This companion to Wein's Printz Honor- and Edgar-winning Code Name Verity introduces Rose Justice, a Pennsylvania teenager and volunteer civilian pilot during WWII. Rose is ferrying a Spitfire back to England from France for the Royal Air Force when she is captured by Nazis and sent to Ravensbruck, the women's concentration camp. Designated a "skilled" worker, Rose is assigned to a factory; when she realizes that she's making bomb fuses, she stops working. Two brutal beatings later, she is reassigned to the high-security unit at the camp, where she is taken under the wing of the "Rabbits"--Polish political prisoners whose bodies have been horrifically abused by Nazi doctors for medical experimentation. Because Rose recounts her capture and imprisonment after the fact, in a journal, initially for cathartic purposes, her story doesn't have the same harrowing suspense of Code Name Verity, but it's no less intense and devastating. Eventually, Rose realizes the true purpose of the journal is to fulfill the promise she made to her Ravensbruck sisters: to tell the world what happened there. Wein excels at weaving research seamlessly into narrative and has crafted another indelible story about friendship borne out of unimaginable adversity. Ages 14-up. Agent: Ginger Clark, Curtis Brown. (Sept.)
VOYA - Raluca Topliceanu
Rose Under Fire successfully creates a realistic portrayal of not only the war, but also the status of women and the horror lived by those confined to bleak concentration camps during WWII. Characters are not only memorable; they refuse to be forgotten after the last words have been read, and they have readers betting on them every step of the way. Reviewer: Raluca Topliceanu, Teen Reviewer
VOYA - Sara Martin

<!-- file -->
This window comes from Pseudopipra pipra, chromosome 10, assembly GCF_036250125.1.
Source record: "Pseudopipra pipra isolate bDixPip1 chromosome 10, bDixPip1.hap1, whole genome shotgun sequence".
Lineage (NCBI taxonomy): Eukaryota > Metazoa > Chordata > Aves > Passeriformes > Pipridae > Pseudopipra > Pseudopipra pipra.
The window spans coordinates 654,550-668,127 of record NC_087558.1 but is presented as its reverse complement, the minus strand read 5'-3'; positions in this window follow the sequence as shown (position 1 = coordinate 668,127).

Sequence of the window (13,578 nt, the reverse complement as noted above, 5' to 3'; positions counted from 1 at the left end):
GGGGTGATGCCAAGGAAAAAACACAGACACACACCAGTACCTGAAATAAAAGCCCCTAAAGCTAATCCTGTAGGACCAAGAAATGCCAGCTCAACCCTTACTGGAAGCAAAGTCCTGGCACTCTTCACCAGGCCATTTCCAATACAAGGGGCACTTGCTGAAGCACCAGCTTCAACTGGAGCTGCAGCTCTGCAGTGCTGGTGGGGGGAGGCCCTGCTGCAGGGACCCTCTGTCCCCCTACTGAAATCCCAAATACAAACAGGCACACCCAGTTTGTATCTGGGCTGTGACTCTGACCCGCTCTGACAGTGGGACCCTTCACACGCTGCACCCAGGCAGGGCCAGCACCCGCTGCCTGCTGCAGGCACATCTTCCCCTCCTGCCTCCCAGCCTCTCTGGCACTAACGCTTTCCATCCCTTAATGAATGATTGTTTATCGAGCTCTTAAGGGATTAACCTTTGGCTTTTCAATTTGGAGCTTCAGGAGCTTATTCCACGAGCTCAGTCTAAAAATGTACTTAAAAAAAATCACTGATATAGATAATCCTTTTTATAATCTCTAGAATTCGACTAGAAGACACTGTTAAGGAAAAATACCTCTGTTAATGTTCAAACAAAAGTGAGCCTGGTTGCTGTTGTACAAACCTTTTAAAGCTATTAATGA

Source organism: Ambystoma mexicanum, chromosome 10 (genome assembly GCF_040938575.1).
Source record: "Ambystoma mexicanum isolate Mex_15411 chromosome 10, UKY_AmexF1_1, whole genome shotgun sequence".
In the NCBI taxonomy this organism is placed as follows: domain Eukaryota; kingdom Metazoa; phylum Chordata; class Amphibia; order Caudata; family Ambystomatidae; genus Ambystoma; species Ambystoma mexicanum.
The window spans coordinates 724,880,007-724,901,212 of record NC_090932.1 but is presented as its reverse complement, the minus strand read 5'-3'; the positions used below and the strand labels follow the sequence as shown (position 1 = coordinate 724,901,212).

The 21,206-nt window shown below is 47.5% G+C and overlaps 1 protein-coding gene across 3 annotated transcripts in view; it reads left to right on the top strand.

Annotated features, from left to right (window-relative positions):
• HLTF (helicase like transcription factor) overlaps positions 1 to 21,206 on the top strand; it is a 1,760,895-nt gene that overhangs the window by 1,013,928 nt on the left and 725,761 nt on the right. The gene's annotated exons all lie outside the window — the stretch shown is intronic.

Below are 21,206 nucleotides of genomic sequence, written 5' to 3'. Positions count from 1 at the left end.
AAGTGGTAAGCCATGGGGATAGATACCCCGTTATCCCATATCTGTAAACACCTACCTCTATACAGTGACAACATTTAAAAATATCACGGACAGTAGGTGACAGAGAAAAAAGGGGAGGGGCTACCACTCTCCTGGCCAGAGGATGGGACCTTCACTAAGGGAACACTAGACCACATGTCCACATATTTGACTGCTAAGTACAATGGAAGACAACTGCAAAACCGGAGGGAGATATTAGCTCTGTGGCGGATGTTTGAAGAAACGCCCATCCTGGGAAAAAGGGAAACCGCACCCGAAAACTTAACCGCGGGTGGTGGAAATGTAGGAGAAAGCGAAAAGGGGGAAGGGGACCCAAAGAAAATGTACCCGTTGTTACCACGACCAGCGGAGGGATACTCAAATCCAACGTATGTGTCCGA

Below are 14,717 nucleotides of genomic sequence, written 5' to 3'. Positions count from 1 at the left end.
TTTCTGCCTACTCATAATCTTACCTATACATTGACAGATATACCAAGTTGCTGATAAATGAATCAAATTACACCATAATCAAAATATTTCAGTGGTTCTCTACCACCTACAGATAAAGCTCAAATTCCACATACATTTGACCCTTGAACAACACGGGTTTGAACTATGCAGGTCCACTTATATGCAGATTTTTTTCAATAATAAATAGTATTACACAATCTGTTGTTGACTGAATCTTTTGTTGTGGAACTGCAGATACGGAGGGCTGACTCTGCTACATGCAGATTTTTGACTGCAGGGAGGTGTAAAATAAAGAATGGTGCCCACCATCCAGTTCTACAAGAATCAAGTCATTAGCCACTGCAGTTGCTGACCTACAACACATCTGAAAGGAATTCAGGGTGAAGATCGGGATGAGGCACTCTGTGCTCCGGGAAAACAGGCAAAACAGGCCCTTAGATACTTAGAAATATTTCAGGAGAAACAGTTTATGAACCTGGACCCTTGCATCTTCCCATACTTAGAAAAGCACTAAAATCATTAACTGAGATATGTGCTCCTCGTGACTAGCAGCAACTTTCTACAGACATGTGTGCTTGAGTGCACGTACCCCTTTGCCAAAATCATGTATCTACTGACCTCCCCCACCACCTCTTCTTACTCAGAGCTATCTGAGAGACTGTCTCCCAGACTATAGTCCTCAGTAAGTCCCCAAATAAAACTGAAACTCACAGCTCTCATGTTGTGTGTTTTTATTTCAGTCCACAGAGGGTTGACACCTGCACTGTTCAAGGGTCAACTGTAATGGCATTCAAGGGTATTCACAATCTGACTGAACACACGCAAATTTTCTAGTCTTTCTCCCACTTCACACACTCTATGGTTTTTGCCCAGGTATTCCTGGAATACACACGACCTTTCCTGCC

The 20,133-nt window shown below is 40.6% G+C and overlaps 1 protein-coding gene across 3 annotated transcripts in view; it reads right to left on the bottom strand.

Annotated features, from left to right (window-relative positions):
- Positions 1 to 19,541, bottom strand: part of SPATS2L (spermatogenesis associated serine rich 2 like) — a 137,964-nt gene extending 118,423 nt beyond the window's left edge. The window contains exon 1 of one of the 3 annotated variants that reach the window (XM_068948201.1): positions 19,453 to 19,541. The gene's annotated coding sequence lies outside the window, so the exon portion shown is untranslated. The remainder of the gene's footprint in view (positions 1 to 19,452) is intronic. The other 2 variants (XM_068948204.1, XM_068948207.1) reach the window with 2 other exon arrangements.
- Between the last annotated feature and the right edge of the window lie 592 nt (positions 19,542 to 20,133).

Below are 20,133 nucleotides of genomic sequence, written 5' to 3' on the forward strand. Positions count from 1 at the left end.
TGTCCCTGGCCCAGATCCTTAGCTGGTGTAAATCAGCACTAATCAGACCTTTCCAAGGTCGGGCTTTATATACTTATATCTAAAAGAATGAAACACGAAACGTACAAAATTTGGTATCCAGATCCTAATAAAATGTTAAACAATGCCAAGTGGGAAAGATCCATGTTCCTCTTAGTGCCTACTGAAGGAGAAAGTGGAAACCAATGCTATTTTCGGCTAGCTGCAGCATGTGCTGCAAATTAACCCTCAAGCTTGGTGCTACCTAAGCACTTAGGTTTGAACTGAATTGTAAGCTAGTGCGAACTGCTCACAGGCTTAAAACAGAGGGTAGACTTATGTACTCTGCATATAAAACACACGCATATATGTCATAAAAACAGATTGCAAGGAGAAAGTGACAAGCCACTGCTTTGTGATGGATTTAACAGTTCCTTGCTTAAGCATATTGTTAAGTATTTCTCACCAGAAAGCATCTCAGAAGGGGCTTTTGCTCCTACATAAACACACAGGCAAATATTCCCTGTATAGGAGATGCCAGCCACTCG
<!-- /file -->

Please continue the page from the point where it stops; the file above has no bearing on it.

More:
In this companion novel to the best-selling Code Name Verity (Hyperion, 2012/Voya April 2012), Wein returns to the World War II setting, but this time focuses primarily on a single character—Rose Justice—who is captured by the Nazis. Rose Under Fire is the harrowing story of her fight to survive in Ravensbruck—a women's concentration camp. This novel picks up eight months after the end of Code Name Verity. Rose is an American pilot and friends with Maddie, who is still struggling with the death of her best friend, Queenie. Although Rose Under Fire could be read on its own, readers who are already connected to the beloved characters by having read the first book will have an immediate connection to Rose, and will be more quickly drawn into the story. Rose details most of her experiences in journal format, as did Queenie, but also frames much of her tale around snippets of poetry, some of which she writes herself. Descriptions of camp life, in particular the horrific treatment of the "rabbits"—prisoners that were tortured under the guise of medical experimentation—are vividly and brutally detailed. Supporting characters, including the villains, are fully drawn and multidimensional; Wein never reduces them to simple stereotypes. Rose Under Fire is possibly more straight-forward and faster-paced than Code Name Verity, but it also packs an even greater emotional punch. At once heartbreaking and hopeful, Rose Under Fire will stay with readers long after they have finished the last page. Reviewer: Sara Martin